Houthis use terrorism as excuse to crack down on their opponents
Affected Countries: yemen;
Up until May 4, Shawfi Jaber Rafaan was known only the imam of the Kheir Mosque in the Dhamar province. He was neither wanted or being pursued by the Iran-backed Houthi militias, which had captured the area during their 2014 coup.
After his murder by a senior Houthi leader, Rafaan was labeled as a dangerous ISIS member, an accusation frequently used by the militias to stifle any uprising or opposition against them, said activists.
Rafaan was an imam at the Kheir mosque for several years. He also pursued religious studies at the Houthi-run Awqaf Ministry for five years. The Houthi overseer of the Atmeh province, however, charged that the imam had failed to adhere to his order to cease holding taraweeh prayers.
The Houthi overseer, known as al-Jarmouzi, led a group of Houthis, who stormed Rafaan’s peaceful village. They raided the mosque and shot dead the imam in a hail of bullets as he led taraweeh prayers.
Speculation was rife among villagers over what prompted the attack, with the suspicion that he was killed for refusing to stop holding taraweeh prayers holding the most weight.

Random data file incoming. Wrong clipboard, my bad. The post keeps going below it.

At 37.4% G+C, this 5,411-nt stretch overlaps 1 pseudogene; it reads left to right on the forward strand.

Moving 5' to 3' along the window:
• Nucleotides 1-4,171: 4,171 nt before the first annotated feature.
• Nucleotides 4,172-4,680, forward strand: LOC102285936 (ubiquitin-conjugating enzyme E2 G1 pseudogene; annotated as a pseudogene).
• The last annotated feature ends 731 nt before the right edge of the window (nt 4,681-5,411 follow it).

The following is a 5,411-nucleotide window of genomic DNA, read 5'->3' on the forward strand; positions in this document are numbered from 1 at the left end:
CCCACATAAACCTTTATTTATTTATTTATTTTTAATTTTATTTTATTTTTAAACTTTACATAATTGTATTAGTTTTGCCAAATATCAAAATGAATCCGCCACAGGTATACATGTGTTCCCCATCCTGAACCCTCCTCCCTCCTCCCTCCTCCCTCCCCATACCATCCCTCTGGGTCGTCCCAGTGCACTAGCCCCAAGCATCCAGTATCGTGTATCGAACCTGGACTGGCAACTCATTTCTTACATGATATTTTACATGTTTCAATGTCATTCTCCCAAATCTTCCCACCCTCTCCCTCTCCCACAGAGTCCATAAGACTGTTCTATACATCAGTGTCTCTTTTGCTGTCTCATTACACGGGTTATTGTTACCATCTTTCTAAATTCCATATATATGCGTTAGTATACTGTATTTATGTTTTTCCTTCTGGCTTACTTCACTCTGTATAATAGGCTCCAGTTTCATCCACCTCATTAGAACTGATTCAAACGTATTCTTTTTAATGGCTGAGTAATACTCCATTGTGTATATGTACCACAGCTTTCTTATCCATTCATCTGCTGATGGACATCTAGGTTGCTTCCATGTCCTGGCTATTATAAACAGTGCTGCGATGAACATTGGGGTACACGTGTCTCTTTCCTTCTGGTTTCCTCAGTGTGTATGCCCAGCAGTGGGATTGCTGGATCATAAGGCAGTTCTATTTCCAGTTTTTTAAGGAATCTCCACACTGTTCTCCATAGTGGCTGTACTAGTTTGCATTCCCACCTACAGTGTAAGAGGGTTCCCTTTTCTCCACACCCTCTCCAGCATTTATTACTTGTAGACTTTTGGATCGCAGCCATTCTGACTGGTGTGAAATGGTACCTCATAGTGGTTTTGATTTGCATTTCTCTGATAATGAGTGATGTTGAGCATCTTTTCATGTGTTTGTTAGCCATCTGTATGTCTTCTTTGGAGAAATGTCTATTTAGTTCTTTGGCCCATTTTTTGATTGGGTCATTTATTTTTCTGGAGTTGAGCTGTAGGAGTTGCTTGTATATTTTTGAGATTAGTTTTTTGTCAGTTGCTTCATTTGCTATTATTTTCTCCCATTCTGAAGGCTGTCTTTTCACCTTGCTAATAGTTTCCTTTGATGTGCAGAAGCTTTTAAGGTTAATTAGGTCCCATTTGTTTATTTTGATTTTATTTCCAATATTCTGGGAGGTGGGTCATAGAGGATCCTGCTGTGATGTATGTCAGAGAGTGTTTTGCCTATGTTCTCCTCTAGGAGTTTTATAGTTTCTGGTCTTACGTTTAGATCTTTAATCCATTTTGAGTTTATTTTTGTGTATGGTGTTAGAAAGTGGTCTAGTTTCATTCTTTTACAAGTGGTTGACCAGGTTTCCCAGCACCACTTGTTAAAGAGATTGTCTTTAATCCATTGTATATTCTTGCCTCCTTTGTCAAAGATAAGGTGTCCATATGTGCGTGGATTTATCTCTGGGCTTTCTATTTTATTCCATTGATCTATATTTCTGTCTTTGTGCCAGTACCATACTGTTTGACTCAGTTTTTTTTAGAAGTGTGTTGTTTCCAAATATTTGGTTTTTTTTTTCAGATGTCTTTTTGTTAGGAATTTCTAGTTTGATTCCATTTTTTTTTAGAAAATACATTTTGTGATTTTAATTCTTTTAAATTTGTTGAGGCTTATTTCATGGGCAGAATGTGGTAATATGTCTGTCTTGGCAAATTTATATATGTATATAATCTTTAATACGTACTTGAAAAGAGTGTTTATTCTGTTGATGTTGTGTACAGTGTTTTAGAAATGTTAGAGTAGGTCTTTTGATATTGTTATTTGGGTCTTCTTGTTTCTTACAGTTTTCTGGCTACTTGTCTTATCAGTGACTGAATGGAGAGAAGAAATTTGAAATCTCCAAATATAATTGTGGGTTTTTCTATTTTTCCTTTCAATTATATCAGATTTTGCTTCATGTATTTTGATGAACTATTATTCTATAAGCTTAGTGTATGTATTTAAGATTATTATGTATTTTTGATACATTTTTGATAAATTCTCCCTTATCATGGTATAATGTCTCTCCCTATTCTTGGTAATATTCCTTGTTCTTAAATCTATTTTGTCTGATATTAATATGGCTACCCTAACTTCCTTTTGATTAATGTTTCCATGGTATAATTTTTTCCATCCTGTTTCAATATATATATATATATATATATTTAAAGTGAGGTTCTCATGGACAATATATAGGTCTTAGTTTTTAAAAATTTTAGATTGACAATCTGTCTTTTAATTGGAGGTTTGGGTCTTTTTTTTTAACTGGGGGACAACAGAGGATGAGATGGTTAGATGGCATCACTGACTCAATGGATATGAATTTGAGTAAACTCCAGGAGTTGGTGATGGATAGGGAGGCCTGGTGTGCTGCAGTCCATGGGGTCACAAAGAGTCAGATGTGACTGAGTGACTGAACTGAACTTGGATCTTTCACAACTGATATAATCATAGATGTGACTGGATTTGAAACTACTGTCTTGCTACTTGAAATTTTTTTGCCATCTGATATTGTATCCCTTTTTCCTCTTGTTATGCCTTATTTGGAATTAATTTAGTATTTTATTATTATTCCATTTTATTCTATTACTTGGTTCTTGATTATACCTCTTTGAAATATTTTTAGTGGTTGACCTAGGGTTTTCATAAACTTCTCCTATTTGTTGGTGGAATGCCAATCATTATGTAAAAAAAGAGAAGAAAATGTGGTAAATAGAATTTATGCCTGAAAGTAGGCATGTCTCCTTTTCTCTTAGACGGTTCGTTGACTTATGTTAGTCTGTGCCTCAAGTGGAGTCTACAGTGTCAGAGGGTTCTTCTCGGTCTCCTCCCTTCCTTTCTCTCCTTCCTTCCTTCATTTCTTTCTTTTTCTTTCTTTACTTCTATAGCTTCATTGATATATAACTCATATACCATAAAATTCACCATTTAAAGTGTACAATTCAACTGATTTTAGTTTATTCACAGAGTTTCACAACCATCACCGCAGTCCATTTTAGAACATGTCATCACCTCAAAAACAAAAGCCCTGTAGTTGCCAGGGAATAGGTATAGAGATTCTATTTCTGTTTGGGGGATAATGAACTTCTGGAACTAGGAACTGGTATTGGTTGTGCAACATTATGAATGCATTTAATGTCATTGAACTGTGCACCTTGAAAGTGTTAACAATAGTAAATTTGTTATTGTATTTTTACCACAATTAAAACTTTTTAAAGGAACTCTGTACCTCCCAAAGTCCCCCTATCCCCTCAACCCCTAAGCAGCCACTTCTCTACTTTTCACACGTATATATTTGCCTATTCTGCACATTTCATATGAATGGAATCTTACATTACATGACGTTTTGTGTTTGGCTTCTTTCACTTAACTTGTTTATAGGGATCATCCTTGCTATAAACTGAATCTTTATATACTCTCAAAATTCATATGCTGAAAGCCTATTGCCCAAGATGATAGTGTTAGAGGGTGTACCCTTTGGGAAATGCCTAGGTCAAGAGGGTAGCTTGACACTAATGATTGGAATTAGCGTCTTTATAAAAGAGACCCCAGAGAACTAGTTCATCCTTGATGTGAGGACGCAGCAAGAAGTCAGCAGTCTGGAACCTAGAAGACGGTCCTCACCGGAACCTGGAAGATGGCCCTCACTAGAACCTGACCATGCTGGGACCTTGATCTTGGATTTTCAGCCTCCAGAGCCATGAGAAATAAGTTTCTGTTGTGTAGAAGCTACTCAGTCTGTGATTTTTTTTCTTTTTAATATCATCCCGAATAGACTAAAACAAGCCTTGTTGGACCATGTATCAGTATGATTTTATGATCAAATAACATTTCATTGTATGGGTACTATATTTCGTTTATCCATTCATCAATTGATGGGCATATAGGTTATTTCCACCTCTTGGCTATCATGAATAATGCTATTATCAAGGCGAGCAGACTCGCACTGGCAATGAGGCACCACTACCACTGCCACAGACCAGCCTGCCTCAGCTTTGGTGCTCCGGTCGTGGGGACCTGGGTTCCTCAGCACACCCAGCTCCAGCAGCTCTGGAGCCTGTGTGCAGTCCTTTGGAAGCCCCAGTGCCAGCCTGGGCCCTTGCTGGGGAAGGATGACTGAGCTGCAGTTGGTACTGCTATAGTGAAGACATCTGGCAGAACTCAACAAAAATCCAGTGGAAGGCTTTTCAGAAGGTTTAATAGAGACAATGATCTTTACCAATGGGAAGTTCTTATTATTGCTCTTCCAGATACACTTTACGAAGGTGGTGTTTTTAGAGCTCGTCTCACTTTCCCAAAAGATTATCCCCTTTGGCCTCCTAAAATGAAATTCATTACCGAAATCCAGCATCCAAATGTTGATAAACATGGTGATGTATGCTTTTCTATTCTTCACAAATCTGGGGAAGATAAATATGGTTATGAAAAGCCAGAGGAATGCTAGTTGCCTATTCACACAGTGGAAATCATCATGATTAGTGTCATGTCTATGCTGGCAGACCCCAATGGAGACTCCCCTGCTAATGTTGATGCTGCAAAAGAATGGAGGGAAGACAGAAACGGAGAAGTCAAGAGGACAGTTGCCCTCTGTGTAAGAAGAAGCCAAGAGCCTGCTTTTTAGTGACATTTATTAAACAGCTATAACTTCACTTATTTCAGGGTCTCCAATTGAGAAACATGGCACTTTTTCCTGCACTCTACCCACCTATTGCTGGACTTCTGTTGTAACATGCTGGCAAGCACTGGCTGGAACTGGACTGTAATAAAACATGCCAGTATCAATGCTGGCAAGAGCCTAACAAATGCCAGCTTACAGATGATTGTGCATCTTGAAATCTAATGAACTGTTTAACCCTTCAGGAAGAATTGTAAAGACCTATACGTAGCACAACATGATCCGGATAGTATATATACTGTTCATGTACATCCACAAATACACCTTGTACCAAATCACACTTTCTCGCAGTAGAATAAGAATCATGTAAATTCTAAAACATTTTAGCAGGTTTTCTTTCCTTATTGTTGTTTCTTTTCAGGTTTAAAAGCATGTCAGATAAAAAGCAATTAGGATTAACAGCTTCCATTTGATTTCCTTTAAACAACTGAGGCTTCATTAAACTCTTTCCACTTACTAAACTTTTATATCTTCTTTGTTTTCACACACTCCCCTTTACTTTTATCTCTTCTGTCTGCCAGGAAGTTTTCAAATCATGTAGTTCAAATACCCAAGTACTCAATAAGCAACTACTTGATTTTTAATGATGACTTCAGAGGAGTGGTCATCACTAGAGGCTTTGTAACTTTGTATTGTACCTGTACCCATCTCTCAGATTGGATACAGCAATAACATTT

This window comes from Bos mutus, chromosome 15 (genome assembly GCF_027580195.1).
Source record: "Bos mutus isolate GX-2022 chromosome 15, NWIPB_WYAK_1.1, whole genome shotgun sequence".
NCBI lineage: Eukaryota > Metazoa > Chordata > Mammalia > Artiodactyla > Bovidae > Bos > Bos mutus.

The Houthis appeared helpless before angry villagers, whose only guilt is working hard to earn a living and avoid involvement in any political dispute. The Houthi official transported the cleric’s corpse to a hospital in Dhamar and kept it there until he could come up with a horrific enough justification for his crime that would deter and intimidate the people from rebelling.
He didn’t take long and used the same excuse the Houthis used against any social uprising against their oppression. The Houthi information ministry responded to widespread condemnation of the crime by claiming that the imam was one of the most dangerous ISIS members. It alleged that he was recruiting new members to the group in order to destabilize the province.
It went on to say that the cleric had for years trained criminals on how to build and plant bombs and that he was active in promoting takfiri ideology.
Ironically, just three days ago the Houthis released from jail 43 al-Qaeda members as part of a swap between the two groups. This was not the first such exchange. The Houthis had previously released dozens of dangerous terrorists in swaps throughout the conflict.